We know what Brett Reed has done at Lehigh, as he is threatening to being a second straight Patriot League title back to Lehigh, even without one of their all-time greats, C.J. McCollum.
Lehigh jumped out to an early 8-2 lead but Army was bombing away with #superhoops
already, and Kyle Wilson, who is quietly enjoying a fantastic plebe season (the key on the Army roster reads: Plebe = Freshman; Yearling = Sophomore; Cow = Junior; First Class = Senior), hit from behind the arc and it was down to 8-7 by the first media time out.
As Lehigh huddled, I looked over to see a depressing yet touching scene. There were only two people left sitting on the visiting bench, and they were sitting side-by-side: McCollum, who didn't want to hobble back and forth all afternoon, and Reed's young son. You can kind of see them in the background here with Reed in front of them.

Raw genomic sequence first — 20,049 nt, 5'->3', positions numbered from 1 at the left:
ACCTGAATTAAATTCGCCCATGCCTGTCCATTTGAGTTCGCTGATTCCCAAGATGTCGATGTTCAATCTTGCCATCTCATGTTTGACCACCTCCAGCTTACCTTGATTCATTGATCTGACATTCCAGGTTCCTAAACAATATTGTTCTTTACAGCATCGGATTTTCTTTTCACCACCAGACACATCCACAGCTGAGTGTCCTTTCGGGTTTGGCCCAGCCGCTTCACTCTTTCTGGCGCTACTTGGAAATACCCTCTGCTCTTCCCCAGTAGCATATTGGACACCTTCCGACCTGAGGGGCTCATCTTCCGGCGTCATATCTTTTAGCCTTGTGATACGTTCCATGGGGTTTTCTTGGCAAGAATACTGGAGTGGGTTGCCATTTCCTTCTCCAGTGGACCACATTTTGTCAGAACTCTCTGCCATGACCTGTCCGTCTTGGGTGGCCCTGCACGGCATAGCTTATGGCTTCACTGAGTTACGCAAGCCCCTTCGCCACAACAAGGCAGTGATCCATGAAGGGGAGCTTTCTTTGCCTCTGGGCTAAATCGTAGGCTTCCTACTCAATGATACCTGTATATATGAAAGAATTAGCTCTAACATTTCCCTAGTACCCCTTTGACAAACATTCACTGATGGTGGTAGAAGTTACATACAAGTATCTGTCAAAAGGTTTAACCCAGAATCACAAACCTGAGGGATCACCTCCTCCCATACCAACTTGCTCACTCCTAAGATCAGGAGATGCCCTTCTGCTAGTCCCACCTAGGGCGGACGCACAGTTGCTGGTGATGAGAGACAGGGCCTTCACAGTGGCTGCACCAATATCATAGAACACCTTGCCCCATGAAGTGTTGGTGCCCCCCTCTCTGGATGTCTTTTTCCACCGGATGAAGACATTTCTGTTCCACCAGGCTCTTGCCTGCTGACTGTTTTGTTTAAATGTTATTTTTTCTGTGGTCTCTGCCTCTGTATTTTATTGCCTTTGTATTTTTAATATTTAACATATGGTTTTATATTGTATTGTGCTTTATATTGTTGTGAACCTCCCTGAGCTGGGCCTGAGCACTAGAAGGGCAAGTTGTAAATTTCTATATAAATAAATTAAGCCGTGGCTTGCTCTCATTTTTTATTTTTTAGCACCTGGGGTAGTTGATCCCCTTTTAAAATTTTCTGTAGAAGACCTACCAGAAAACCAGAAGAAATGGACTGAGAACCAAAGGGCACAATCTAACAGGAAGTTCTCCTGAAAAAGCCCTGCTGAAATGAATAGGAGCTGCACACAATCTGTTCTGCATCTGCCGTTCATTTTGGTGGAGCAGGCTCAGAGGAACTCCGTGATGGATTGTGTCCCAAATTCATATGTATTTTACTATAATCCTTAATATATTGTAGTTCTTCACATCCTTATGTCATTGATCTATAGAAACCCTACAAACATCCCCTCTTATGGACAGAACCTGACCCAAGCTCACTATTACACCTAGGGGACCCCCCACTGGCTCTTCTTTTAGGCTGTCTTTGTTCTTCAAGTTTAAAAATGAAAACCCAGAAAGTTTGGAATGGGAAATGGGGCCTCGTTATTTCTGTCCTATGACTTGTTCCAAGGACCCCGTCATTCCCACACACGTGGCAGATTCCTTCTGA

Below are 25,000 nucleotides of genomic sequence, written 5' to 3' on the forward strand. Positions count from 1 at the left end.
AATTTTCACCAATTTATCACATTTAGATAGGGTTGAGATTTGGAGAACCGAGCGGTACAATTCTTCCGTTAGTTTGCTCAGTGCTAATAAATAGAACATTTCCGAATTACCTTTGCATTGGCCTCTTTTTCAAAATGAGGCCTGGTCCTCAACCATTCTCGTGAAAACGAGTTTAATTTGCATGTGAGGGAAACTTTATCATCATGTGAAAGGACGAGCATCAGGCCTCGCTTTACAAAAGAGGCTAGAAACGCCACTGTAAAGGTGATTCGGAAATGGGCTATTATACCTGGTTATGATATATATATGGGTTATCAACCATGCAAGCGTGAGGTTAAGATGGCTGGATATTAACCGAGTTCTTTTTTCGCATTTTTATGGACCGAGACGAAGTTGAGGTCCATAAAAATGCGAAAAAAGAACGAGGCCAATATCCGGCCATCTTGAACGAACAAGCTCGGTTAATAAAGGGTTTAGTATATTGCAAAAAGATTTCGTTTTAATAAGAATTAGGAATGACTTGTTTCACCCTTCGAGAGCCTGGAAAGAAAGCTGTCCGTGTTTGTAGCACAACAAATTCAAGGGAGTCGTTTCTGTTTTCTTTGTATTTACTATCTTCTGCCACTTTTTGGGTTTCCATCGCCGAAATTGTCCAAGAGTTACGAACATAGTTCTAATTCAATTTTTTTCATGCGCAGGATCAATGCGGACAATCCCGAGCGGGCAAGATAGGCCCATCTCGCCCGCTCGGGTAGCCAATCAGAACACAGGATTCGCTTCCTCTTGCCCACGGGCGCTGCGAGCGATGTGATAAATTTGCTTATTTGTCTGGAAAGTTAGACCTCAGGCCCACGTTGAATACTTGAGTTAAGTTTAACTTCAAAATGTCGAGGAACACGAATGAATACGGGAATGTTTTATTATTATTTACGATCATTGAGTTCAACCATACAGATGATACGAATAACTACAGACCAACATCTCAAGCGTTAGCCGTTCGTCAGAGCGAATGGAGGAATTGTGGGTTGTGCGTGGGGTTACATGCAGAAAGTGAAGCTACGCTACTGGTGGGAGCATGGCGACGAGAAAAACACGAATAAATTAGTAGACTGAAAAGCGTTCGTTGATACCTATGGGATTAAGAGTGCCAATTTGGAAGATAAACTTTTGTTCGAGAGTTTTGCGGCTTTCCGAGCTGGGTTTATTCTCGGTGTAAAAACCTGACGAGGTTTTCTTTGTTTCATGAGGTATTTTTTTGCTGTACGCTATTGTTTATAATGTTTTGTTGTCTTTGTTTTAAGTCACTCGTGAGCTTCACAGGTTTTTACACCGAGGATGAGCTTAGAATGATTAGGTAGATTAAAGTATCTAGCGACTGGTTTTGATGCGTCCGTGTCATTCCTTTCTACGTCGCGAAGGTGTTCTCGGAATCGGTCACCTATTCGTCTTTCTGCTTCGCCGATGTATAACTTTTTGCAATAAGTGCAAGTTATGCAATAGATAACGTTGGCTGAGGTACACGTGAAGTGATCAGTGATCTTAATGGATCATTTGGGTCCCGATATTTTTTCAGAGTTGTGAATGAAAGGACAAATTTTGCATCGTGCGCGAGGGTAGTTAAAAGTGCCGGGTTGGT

McCollum per usual, was always smiling and I wondered from the other side of the court what kind of conversation they might be having:
(Full disclosure: I obviously could not have heard them from my seat, so this is just my best attempt at a guess. Please don't take it seriously. And don't take yourself so seriously, either, while you're at it.)
"Hey C.J., Mackey (McKnight)'s really playing well. How come people don't talk about him?"
"Don't know, he just got seven points in a couple of minutes and they can't keep up with him. Their loss."
"Anthony (D'Orazio), too. Dad wishes he could play everyone more, but he says he can only play five at a time, and it's tough."